G7 countries vow to help workers as labour markets change

G7 employment ministers have agreed to do more to improve worker employability as labour market demands change.

Ministers of Labour and Employment from the US, Japan, Germany, Italy, UK, France and Canada met in Turin last week to discuss the future of work. Guy Ryder (pictured above), director-general of the International Labor Organization (ILO), also took part in the talks.

Areas covered included promoting skills and fostering labour rights; labour, employment policies and social protection policies; and fostering a multi-stakeholder approach to do this.

At the meeting, ministers agreed to improve the employability of workers, as the demands of the labour market changes, by among other initiatives promoting a favourable legal and regulatory framework to protect the freedom of association and workers’ voices.

Ministers also emphasised the importance of workers in non-traditional types of work, such as the rise of ‘gig’ working, being able to benefit from social protections and social securities.

Commenting on the meeting, ILO's director-general Ryder said: “G7 countries are among those on the frontier of technological changes that have great promise for better lives but which equally could lead to many working women and men being left behind.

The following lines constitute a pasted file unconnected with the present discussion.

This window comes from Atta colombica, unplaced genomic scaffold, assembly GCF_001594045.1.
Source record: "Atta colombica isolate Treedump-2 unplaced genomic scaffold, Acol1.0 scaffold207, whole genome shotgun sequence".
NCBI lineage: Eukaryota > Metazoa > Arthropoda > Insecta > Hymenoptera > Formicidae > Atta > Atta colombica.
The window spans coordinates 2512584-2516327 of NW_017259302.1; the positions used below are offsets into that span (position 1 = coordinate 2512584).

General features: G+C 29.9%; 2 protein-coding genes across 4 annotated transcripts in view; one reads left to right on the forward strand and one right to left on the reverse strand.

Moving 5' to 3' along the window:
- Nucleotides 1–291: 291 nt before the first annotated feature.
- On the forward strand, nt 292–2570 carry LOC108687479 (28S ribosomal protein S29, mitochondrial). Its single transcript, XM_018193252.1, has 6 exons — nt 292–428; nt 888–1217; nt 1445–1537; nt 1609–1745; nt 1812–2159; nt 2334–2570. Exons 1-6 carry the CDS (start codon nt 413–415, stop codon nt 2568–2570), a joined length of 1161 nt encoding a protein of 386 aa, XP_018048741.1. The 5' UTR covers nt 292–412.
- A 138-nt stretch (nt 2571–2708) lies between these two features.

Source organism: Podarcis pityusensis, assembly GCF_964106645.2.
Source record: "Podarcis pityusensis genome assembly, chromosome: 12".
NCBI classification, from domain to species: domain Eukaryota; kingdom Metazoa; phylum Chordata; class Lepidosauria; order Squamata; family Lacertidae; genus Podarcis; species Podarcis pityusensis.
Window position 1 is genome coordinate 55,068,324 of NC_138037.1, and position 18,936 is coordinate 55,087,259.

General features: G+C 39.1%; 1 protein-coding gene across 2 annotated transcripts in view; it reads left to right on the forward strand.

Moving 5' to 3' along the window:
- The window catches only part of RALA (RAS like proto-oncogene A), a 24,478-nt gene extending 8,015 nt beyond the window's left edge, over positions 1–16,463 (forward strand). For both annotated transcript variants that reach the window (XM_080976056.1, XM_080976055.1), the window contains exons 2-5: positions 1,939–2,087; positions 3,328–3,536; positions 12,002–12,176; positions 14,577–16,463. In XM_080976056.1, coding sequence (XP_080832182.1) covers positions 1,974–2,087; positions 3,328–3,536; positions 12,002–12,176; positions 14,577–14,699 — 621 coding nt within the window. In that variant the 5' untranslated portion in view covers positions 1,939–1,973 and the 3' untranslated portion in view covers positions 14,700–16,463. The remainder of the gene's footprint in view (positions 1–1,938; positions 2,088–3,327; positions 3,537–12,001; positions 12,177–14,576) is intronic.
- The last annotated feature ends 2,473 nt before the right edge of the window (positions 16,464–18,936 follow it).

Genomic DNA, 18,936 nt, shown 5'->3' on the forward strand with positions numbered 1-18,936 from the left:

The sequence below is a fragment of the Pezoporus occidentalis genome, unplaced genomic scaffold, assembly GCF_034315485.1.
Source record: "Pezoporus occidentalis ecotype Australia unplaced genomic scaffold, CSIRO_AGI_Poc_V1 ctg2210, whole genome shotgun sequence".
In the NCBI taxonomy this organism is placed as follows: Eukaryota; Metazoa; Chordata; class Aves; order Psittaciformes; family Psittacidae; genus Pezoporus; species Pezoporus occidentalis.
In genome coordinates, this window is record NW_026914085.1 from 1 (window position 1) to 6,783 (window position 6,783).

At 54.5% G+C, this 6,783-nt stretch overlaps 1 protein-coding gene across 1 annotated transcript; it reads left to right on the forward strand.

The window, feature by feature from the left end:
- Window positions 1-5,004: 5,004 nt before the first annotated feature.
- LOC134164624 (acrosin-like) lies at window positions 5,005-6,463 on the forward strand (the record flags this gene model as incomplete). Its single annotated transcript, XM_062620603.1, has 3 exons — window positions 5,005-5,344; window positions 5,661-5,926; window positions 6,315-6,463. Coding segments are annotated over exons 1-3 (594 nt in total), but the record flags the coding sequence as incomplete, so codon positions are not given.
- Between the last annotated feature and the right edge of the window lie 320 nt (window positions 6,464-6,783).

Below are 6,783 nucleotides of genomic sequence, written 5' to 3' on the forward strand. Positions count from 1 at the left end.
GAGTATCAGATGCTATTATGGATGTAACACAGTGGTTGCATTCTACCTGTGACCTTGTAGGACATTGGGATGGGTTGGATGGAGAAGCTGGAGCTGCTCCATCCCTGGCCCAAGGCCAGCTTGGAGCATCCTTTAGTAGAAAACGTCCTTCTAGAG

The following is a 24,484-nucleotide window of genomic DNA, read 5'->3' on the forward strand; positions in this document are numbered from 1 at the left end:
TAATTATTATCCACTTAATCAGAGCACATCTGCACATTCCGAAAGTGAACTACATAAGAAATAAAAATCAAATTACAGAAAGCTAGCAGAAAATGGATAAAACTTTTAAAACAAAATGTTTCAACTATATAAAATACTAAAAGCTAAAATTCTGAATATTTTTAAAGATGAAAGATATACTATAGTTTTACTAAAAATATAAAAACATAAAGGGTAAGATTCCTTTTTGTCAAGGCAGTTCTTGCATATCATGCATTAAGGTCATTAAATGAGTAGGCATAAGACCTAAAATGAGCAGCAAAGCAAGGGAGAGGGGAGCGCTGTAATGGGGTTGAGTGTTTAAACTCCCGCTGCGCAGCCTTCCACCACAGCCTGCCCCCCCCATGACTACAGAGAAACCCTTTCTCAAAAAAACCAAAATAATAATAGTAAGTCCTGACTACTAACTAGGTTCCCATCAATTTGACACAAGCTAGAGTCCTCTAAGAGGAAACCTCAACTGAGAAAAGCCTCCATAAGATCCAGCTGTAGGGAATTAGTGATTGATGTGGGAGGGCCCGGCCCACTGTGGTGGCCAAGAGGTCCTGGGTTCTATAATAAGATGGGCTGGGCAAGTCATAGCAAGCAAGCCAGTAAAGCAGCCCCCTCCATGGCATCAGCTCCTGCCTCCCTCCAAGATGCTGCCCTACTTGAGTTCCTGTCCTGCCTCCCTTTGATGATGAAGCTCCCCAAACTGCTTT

“Good policies and the active engagement of the social partners can and must shape change to meet societies’ expectations of a fair and just transition to patterns of inclusive and sustainable growth and development.

“Promoting inclusivity in innovation and the future of work through close co-operation and dialogue among policy-makers, social partners, the private sector, education and training providers, innovation analysts and other relevant actors” was a further priority identified by ministers.

The meeting ended with the launch of a ‘G7 Future of Work Forum’, which will share strategies, exchange good practices and experiences. The forum will be set up and managed by the Organisation for Economic Co-operation and Development (OECD) with the ILO.

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